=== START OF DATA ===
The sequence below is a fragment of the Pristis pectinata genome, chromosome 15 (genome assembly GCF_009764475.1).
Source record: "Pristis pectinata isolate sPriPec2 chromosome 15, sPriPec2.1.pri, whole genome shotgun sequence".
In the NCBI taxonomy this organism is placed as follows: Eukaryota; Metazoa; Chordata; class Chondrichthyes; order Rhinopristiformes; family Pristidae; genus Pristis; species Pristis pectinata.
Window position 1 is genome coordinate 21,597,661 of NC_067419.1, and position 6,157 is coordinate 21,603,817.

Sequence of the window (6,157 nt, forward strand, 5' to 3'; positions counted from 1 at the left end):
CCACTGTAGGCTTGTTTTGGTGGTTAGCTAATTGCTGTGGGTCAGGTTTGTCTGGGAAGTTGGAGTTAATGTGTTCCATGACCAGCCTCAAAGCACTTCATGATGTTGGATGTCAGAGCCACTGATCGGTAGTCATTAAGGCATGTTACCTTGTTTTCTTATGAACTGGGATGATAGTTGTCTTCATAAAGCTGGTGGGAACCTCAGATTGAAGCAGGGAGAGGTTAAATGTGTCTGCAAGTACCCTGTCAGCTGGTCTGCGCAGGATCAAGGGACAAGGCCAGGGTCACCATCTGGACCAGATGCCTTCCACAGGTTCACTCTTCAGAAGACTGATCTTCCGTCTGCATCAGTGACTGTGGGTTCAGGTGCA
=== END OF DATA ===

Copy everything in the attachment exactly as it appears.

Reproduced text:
The sequence below is a fragment of the Pristis pectinata genome, chromosome 15 (genome assembly GCF_009764475.1).
Source record: "Pristis pectinata isolate sPriPec2 chromosome 15, sPriPec2.1.pri, whole genome shotgun sequence".
In the NCBI taxonomy this organism is placed as follows: Eukaryota; Metazoa; Chordata; class Chondrichthyes; order Rhinopristiformes; family Pristidae; genus Pristis; species Pristis pectinata.
Window position 1 is genome coordinate 21,597,661 of NC_067419.1, and position 6,157 is coordinate 21,603,817.

Sequence of the window (6,157 nt, forward strand, 5' to 3'; positions counted from 1 at the left end):
CCACTGTAGGCTTGTTTTGGTGGTTAGCTAATTGCTGTGGGTCAGGTTTGTCTGGGAAGTTGGAGTTAATGTGTTCCATGACCAGCCTCAAAGCACTTCATGATGTTGGATGTCAGAGCCACTGATCGGTAGTCATTAAGGCATGTTACCTTGTTTTCTTATGAACTGGGATGATAGTTGTCTTCATAAAGCTGGTGGGAACCTCAGATTGAAGCAGGGAGAGGTTAAATGTGTCTGCAAGTACCCTGTCAGCTGGTCTGCGCAGGATCAAGGGACAAGGCCAGGGTCACCATCTGGACCAGATGCCTTCCACAGGTTCACTCTTCAGAAGACTGATCTTCCGTCTGCATCAGTGACTGTGGGTTCAGGTGCA